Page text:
Voas, R. B.
; and Fell, James C.
In Drugs, Driving and Traffic Safety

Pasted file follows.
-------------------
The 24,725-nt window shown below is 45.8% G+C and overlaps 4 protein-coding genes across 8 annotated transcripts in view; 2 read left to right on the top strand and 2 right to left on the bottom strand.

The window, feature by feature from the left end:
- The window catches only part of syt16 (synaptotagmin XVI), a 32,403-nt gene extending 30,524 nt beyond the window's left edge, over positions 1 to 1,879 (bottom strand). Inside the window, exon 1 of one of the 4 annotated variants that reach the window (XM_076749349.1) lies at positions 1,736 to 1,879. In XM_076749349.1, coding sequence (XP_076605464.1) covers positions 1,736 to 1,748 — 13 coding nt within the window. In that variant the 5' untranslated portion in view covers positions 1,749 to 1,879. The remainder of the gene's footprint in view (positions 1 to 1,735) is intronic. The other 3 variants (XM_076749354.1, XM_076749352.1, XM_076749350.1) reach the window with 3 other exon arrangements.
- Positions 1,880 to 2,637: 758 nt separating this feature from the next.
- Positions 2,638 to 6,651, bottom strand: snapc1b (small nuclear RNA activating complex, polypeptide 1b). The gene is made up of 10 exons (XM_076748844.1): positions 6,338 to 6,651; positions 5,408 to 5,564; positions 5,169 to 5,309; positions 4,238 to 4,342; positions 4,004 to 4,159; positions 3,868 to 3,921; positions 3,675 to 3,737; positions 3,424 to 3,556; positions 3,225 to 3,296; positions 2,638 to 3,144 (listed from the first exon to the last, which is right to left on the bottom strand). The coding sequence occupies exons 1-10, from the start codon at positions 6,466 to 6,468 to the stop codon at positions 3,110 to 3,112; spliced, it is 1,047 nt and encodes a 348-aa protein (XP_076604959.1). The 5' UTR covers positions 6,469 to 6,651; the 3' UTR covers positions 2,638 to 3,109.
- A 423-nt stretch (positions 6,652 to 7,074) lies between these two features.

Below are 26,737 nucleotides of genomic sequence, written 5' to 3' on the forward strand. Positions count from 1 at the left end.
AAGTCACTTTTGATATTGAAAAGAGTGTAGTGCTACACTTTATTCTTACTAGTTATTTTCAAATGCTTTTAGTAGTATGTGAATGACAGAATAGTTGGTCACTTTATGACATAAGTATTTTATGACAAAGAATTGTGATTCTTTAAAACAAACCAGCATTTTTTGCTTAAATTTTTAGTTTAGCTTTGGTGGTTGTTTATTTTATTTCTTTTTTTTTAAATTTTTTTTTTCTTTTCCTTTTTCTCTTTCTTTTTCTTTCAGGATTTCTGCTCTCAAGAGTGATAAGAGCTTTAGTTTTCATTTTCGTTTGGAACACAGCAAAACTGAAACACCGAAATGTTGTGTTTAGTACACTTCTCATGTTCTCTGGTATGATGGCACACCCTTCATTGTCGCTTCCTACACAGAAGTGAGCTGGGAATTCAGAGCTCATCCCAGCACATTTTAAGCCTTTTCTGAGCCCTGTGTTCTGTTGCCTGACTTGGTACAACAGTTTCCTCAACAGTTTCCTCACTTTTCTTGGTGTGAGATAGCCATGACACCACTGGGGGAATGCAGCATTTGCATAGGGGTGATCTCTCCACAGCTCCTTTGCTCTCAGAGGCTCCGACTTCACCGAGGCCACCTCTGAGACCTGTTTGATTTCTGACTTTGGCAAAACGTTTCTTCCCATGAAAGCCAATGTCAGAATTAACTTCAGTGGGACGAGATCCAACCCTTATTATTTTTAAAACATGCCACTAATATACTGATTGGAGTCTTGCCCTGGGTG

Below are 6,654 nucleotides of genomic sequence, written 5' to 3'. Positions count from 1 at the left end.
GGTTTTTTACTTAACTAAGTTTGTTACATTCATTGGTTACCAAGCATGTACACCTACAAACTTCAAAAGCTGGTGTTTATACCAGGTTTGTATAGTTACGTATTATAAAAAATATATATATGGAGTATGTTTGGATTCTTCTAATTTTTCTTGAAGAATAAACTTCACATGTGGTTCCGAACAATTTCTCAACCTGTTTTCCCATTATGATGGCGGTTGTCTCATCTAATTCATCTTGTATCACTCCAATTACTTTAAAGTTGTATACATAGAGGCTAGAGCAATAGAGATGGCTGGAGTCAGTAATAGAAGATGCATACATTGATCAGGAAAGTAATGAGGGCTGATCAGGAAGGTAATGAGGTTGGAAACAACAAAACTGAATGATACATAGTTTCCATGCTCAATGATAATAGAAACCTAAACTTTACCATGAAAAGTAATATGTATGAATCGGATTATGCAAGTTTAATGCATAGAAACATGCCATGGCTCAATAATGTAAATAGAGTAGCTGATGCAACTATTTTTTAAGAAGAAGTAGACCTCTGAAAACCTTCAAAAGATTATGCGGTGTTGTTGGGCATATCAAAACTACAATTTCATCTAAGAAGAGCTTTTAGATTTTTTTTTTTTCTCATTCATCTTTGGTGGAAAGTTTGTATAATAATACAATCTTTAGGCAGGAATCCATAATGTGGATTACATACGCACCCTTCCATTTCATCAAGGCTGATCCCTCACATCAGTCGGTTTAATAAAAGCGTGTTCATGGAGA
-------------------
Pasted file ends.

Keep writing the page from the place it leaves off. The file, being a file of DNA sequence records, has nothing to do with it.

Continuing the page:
pgs. 415-437 , (2009)This chapter provides a scientific review of the evidence regarding the benefits of reducing the illegal blood alcohol concentration (BAC) limit for driving. Numerous independent studies in the United States indicate that lowering the illegal BAC limit from .10 to .08 g/dL has resulted in 5 to 16% reductions in alcohol-related crashes, fatalities, or injuries. The illegal limit is .05 BAC in numerous countries around the world and several international studies indicate that lowering the illegal per se limit from .08 to .05 g/dL BAC also reduces alcohol-related fatalities. Laboratory studies indicate that impairment in critical driving functions begins at low BACs and that most subjects are significantly impaired at .05 g/dL BAC. The relative risk of being involved in a fatal crash as a driver is 4 to 10 times greater for drivers with BACs between .05 and .07 g/dL compared to drivers with .00 g/dL BACs. There is strong evidence in the literature that lowering the BAC limit from .10 to .08 g/dL is effective, that lowering the BAC limit from .08 to .05 is effective, that lowering the limit from .05 to .03 or .02 g/dL is effective, and that lowering the BAC limit for youth to any measurable amount of alcohol is effective. These law changes serve as a general deterrent to drinking and driving and ultimately save lives. This critical review supports the adoption of lower illegal BAC limits for driving in countries around the world.